Danny Noriega: This might be Sanjaya’s successor. He was goofy and entertaining. He has more performance confidence than Sanjaya in that he was able to sing out. He also seemed quite comfortable with being “out”. You want original. This guy is definitely memorable and new. For some reason, Danny Noriega made me think of the sort of act that gets hugely popular in some place like Japan then gets sprung on the American market with totally unpredictable consequences. Yes, his channeling of Elvis as a slightly mincing androgynous teenager was weird, but that’s also what was great about it.

Luke Menard: The irony is that I suspect hardly anyone is talking about the guy. Midnight Cowboy was a great movie though. I wonder if Luke has a clue what the movie was about (actually Moon River was the theme for Breakfast at Tiffany’s which is about the same theme just a few rungs up the class ladder). I think if Ryan wants a second career he’d make a great Ratso Rizzo in the remake. If only, everybody was talking about the guy, they'd be saying "Wow, that Luke guy sure looked comfortable doing whatever he was doing last night!"

Colton Berry: He really did sort of look like Ellen Degeneres. Why would you smile while singing Suspicious Minds? Ellen Degeneres doing Elvis? What’s wrong with this picture? Yes, Elvis did this song in the sixties, but for whatever reason he belongs to fifties night. Again, how did so many of these guys wind up so unclear on the concept?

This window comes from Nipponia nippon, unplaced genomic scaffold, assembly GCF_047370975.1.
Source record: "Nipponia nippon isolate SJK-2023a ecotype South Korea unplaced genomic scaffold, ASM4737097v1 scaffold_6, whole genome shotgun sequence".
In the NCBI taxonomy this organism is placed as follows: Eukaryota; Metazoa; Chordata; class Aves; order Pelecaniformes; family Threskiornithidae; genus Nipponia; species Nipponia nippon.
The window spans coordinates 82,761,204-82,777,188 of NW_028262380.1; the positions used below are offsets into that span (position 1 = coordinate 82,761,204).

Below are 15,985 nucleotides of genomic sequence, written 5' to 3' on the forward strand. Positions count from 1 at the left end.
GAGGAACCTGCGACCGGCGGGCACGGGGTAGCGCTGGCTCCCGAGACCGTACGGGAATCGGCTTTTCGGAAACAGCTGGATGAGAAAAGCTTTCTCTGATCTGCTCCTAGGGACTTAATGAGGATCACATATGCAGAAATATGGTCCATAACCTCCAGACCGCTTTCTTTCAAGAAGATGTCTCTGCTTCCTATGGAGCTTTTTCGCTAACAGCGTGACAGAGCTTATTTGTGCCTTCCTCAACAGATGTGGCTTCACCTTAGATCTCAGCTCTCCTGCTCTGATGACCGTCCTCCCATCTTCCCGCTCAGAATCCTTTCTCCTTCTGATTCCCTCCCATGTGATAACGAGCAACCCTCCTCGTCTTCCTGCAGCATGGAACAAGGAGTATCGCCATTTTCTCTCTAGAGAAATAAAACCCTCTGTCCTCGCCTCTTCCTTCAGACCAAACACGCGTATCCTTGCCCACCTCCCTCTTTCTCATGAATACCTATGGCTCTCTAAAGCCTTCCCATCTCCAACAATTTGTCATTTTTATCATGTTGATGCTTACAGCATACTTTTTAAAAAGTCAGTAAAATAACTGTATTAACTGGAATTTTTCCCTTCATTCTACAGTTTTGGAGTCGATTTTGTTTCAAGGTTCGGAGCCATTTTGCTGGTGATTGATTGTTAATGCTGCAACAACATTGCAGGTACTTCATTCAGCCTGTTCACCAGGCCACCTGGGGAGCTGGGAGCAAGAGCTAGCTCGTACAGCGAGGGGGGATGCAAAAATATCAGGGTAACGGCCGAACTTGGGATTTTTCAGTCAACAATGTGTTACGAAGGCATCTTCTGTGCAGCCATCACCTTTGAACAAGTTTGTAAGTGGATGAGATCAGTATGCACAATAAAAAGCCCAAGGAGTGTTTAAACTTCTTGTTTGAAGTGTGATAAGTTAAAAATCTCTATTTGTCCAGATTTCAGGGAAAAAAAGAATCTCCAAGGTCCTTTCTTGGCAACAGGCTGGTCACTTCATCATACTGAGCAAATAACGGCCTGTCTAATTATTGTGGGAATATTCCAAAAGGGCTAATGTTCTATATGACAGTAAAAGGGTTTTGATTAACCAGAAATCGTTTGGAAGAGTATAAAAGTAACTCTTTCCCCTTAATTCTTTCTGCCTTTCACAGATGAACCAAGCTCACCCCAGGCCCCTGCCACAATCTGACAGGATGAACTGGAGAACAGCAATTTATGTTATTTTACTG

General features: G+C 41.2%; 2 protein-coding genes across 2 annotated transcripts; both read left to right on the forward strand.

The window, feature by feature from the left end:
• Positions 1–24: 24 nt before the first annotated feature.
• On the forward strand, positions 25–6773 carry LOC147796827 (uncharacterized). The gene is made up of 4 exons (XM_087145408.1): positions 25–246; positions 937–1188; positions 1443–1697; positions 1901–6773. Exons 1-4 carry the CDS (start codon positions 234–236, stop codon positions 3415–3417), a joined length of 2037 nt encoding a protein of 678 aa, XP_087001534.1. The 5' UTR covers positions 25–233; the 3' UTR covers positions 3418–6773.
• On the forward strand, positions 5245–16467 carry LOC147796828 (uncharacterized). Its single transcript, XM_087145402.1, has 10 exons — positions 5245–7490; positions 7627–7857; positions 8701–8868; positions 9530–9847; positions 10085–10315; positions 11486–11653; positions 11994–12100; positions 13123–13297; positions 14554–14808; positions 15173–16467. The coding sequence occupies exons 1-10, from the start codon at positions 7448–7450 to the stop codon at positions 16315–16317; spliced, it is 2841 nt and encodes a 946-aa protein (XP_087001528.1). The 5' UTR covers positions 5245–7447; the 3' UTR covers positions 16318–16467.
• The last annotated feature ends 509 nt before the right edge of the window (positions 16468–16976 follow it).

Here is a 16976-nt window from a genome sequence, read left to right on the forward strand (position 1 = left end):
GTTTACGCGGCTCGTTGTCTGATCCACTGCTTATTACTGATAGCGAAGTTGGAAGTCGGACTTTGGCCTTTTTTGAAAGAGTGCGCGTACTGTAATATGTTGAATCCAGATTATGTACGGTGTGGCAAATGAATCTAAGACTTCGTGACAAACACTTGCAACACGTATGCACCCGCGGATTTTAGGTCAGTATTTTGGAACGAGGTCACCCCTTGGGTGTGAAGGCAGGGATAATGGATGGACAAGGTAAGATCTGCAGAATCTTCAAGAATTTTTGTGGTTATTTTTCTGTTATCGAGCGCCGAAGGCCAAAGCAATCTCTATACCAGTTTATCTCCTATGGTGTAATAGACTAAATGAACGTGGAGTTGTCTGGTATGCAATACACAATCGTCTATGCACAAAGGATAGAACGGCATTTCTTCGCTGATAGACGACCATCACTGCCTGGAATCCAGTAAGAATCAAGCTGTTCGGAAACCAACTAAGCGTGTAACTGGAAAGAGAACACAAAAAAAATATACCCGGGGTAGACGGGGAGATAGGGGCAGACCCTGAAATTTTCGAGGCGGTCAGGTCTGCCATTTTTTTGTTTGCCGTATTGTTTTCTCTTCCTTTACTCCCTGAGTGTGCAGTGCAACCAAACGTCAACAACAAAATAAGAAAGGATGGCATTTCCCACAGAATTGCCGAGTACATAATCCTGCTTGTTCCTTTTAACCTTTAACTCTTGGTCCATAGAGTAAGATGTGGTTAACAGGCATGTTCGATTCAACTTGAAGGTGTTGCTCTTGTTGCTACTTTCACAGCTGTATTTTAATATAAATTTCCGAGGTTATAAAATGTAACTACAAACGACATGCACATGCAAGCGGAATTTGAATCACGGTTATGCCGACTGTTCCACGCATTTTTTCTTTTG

Garrett Haley: My first thought was Rex Smith. The guy really looks like a teen idol from the late sixties early seventies. Neil Sedaka? First, didn’t the guy first make the song a hit as a doo wop thing in the fifties? Second, I agree with Simon. Who’s going to buy this record in 2008? You can do the Beatles, David Crosby, Santana and you decide to do Neil Sedaka? He might just as easily have done "Me and you and a dog named Boo". I’m for bringing back the death penalty for 17 year old singing teenagers. Also, can any of these guys move at all?

Jason Castro: His dad finally left his job as El Presidente of Cuba and the show doesn’t mention it. I liked the guitar, the Lovin’ Spoonful song choice, and the very different presentation of light, goofy (a touch of Tiny Tim), yet slightly sexy (at least to girls that age). I’m not sure how much range he has for later rounds, but he was actually memorable.

Michael Johns: He sings well. He looks good. The judges clearly like him. I hate the guy. My take- the parts are more than the whole with this guy. He sort of does all the things you’re supposed to do with a performance except that there’s no clear identity coming off of him as “the performer”. He looks like, sounds like, does everything right, but I’m not sure where the iconic identity is with this guy. I figure he goes at minimum deep into the final twelve though, but he might be this year’s Melinda Doolittle, consummate professional except for the actual star quality part. Melinda didn’t pretend that she had charisma. This guy seems to think he has it and doesn’t know that he might not.